Background: This proposal will provide training to conduct research to understand racial disparities in tobacco-associated morbidity among children. Exposure to environmental smoke tobacco (ETS) remains a major public health hazard for children. Although African Americans are reportedly exposed to less ETS, they have disproportionately higher rates of asthma, low-birth weight, sudden infant death syndrome and higher levels of pre-cancerous compounds known as DMA adducts. Few studies have attempted to explain racial differences in DNA adducts by accounting for both environmental and genetic factors in children. Objectives: The objectives of this proposal are: 1) to examine the longitudinal relationship between ETS exposure and white blood cell (WBC) DNA adducts;2) to test for racial differences in the level of WBC DNA adducts;3) to determine whether polymorphisms in key genes explain the relationship between African American race and levels of WBC DNA adducts. Methods: This proposed project will use prospectively collected data and biologic samples from an NIH-funded asthma intervention trial. Using objective measures of ETS exposure and a 32P-postlabeling technique to measure levels of WBC DNA adducts, we will delineate the longitudinal relationship between children's ETS exposure and the formation of WBC DNA adducts. To understand how genetic polymorphisms influence racial differences in DNA adducts, we will explore whether polymorphisms in 4 candidate genes (GSTM1, GSTT1, GSTP1, and NAT2) modify the relationship between African American race and WBC DNA adducts. Training: To achieve the goals outlined in this proposal, I plan to pursue additional training in molecular epidemiology, cancer prevention, and advanced research methods. This training - coupled with mentorship from Drs. Bruce Lanphear and Robert Kahn and expertise from other advisors with extensive topical expertise - will prepare me to conduct inter-disciplinary research on the complex relationship of genetic predisposition and environmental exposures on children's health. Implications: The long-term goals of this training award will include a series of independently funded efforts to explore the effects of other polymorphisms on DNA adducts, and to test interventions that reduce DNA adduct levels in tobacco-exposed children.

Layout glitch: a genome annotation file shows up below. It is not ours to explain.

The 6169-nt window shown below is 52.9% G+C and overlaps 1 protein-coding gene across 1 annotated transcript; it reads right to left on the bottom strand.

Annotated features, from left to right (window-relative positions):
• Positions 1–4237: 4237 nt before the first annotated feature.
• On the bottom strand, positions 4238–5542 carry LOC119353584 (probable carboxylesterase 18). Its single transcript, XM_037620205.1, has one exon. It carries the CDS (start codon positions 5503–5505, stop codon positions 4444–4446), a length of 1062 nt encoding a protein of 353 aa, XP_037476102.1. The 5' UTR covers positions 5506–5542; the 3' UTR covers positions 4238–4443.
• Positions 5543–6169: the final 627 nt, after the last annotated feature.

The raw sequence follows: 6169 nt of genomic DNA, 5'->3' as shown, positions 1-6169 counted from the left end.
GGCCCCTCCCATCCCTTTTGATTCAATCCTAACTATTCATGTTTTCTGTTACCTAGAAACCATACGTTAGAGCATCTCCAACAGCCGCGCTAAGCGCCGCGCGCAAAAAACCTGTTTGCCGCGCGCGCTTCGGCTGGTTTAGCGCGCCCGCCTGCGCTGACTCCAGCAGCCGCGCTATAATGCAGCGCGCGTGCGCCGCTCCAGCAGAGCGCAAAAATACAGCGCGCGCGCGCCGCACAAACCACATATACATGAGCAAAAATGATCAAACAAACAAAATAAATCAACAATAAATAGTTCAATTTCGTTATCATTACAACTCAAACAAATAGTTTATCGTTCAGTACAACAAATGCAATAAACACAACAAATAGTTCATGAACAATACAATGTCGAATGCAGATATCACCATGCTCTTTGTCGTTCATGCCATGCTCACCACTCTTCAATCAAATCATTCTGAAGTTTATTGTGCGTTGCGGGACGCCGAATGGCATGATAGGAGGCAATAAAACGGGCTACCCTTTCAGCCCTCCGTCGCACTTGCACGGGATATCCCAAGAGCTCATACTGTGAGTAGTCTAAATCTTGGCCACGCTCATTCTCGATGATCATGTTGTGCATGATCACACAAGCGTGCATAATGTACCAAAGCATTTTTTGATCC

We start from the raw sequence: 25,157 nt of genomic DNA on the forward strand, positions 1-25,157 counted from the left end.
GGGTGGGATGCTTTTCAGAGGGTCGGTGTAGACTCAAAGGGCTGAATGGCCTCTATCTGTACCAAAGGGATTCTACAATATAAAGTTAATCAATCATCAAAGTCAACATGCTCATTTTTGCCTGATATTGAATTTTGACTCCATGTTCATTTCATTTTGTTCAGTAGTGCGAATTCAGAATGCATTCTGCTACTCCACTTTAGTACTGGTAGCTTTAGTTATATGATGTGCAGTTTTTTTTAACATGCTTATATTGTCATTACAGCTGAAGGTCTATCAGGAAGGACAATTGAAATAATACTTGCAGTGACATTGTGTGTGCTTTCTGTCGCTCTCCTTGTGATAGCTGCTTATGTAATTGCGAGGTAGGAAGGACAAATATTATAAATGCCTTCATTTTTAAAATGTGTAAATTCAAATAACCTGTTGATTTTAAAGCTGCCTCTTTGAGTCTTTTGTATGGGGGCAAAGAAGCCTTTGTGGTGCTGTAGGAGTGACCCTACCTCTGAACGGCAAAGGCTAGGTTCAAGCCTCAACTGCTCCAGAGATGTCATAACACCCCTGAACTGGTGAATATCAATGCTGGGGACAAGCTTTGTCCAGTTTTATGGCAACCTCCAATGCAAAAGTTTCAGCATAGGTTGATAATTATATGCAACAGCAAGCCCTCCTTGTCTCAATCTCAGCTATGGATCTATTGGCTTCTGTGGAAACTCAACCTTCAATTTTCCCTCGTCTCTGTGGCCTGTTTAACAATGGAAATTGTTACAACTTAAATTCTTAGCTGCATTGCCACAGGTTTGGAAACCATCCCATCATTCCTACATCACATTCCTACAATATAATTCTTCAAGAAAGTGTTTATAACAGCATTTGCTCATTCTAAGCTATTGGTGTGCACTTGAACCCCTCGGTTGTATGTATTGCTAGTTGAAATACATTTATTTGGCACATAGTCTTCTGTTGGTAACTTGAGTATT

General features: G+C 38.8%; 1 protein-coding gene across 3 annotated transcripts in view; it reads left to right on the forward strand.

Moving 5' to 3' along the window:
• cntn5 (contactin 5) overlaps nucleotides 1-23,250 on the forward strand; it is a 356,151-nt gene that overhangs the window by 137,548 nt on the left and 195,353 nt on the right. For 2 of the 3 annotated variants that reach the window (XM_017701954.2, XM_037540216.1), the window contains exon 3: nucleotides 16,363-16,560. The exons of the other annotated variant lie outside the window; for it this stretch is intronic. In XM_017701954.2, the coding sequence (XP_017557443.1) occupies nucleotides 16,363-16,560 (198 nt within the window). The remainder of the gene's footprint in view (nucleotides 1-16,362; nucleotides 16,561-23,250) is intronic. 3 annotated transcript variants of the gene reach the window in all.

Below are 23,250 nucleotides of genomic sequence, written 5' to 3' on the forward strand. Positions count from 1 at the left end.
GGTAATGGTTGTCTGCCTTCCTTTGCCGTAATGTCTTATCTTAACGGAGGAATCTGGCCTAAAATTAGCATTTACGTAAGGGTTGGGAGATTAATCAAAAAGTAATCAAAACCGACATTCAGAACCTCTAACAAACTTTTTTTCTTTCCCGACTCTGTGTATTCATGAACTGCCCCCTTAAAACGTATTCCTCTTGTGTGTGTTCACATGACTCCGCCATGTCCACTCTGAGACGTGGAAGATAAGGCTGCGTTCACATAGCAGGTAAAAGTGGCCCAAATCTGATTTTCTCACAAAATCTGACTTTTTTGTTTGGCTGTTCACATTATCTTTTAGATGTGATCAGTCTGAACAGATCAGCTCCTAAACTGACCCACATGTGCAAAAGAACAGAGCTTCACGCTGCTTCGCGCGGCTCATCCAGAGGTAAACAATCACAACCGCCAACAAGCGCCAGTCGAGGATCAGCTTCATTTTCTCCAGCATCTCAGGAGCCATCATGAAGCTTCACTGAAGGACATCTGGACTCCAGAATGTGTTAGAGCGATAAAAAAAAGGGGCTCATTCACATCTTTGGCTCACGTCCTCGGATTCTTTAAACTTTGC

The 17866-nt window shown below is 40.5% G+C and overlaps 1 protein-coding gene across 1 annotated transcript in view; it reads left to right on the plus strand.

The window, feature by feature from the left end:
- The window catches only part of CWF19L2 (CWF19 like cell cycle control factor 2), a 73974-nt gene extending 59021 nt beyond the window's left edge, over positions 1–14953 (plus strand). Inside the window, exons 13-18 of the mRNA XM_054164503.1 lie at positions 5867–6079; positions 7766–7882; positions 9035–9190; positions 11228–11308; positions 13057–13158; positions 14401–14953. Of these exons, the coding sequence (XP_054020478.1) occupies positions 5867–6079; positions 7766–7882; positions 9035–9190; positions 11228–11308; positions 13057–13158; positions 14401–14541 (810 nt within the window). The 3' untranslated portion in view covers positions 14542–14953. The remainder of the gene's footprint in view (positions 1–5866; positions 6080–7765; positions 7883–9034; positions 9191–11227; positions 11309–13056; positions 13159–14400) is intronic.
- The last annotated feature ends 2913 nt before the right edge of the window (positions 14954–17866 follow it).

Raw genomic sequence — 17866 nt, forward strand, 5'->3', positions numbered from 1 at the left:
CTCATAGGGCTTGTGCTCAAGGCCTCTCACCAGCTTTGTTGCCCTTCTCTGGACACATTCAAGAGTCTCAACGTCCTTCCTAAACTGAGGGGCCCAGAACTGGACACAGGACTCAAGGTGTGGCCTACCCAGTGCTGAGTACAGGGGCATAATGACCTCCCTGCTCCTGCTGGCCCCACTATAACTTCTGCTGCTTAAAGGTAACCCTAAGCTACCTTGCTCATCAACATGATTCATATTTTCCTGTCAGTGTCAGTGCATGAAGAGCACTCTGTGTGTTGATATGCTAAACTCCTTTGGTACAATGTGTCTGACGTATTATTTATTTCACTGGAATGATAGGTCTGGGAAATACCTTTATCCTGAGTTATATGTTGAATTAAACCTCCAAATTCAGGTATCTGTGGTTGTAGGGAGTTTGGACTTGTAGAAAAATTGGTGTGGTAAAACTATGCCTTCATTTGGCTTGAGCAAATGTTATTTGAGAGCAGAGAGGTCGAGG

National Institute of Health (NIH)
National Cancer Institute (NCI)
Research Scientist Development Award - Research & Training (K01)
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Study Section
Subcommittee G - Education (NCI)
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Ojeifo, John O
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University of Cincinnati
Internal Medicine/Medicine
Schools of Medicine
United States
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Wilson, Stephen E; Talaska, Glenn; Kahn, Robert S et al. (2011) White blood cell DNA adducts in a cohort of asthmatic children exposed to environmental tobacco smoke. Int Arch Occup Environ Health 84:19-27
Wilson, Stephen E; Baker, Erin R; Leonard, Anthony C et al. (2010) Understanding preferences for disclosure of individual biomarker results among participants in a longitudinal birth cohort. J Med Ethics 36:736-40
Hillman, Jennifer B; Corathers, Sarah D; Wilson, Stephen E (2009) Pediatricians and screening for obesity with body mass index: does level of training matter? Public Health Rep 124:561-7